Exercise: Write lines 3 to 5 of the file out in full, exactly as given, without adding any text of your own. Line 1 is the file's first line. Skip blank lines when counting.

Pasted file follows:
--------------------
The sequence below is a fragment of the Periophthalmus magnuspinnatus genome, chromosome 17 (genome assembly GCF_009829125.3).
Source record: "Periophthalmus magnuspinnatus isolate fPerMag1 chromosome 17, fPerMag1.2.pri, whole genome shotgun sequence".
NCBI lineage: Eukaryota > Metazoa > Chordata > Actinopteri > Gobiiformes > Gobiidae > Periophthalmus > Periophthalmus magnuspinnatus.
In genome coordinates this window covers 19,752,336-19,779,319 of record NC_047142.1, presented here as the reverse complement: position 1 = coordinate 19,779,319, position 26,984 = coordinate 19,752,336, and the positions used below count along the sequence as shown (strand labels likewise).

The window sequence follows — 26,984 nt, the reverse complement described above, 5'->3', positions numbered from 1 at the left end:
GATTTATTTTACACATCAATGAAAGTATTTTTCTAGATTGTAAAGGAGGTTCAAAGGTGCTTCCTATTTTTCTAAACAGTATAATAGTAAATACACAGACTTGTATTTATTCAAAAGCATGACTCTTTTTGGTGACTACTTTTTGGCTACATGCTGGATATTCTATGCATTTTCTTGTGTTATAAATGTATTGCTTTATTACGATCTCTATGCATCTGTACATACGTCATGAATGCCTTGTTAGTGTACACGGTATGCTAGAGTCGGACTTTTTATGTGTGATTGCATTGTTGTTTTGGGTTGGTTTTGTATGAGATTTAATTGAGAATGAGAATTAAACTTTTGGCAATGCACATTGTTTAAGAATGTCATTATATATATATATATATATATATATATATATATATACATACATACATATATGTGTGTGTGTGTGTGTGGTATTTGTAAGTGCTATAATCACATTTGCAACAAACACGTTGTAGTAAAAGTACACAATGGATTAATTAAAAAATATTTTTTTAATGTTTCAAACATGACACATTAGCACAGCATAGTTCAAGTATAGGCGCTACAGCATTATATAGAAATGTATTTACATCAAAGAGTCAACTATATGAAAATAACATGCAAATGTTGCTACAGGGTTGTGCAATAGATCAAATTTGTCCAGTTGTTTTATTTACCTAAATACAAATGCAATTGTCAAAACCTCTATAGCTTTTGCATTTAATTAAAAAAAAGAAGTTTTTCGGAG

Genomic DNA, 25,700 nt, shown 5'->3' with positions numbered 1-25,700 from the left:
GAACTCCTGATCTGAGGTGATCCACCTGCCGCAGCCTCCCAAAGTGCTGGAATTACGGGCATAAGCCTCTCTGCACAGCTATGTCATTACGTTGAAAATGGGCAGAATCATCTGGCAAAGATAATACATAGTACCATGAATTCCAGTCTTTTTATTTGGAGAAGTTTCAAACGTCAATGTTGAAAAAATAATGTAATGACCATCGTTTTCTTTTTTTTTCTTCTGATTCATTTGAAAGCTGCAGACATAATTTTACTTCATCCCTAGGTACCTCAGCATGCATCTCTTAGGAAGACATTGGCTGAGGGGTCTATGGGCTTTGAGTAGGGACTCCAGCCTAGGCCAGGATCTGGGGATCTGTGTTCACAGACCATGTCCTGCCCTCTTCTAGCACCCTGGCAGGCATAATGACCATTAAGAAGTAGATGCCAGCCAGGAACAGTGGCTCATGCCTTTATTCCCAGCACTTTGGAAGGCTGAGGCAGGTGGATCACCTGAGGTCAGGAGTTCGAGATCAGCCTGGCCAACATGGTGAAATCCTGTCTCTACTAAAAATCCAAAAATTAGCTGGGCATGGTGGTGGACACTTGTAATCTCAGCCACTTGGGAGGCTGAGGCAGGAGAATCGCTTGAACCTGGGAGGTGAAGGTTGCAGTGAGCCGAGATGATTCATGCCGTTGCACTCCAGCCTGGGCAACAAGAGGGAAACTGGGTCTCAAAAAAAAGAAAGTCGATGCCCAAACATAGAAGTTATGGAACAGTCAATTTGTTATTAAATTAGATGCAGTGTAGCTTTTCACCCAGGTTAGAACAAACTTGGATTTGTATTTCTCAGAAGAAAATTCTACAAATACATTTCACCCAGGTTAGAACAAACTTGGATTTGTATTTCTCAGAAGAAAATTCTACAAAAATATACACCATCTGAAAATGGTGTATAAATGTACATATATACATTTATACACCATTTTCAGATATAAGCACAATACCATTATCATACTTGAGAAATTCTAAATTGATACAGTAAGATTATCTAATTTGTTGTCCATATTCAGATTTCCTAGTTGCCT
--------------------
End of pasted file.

NCBI lineage: Eukaryota > Metazoa > Chordata > Actinopteri > Gobiiformes > Gobiidae > Periophthalmus > Periophthalmus magnuspinnatus.
In genome coordinates this window covers 19,752,336-19,779,319 of record NC_047142.1, presented here as the reverse complement: position 1 = coordinate 19,779,319, position 26,984 = coordinate 19,752,336, and the positions used below count along the sequence as shown (strand labels likewise).

The window sequence follows — 26,984 nt, the reverse complement described above, 5'->3', positions numbered from 1 at the left end: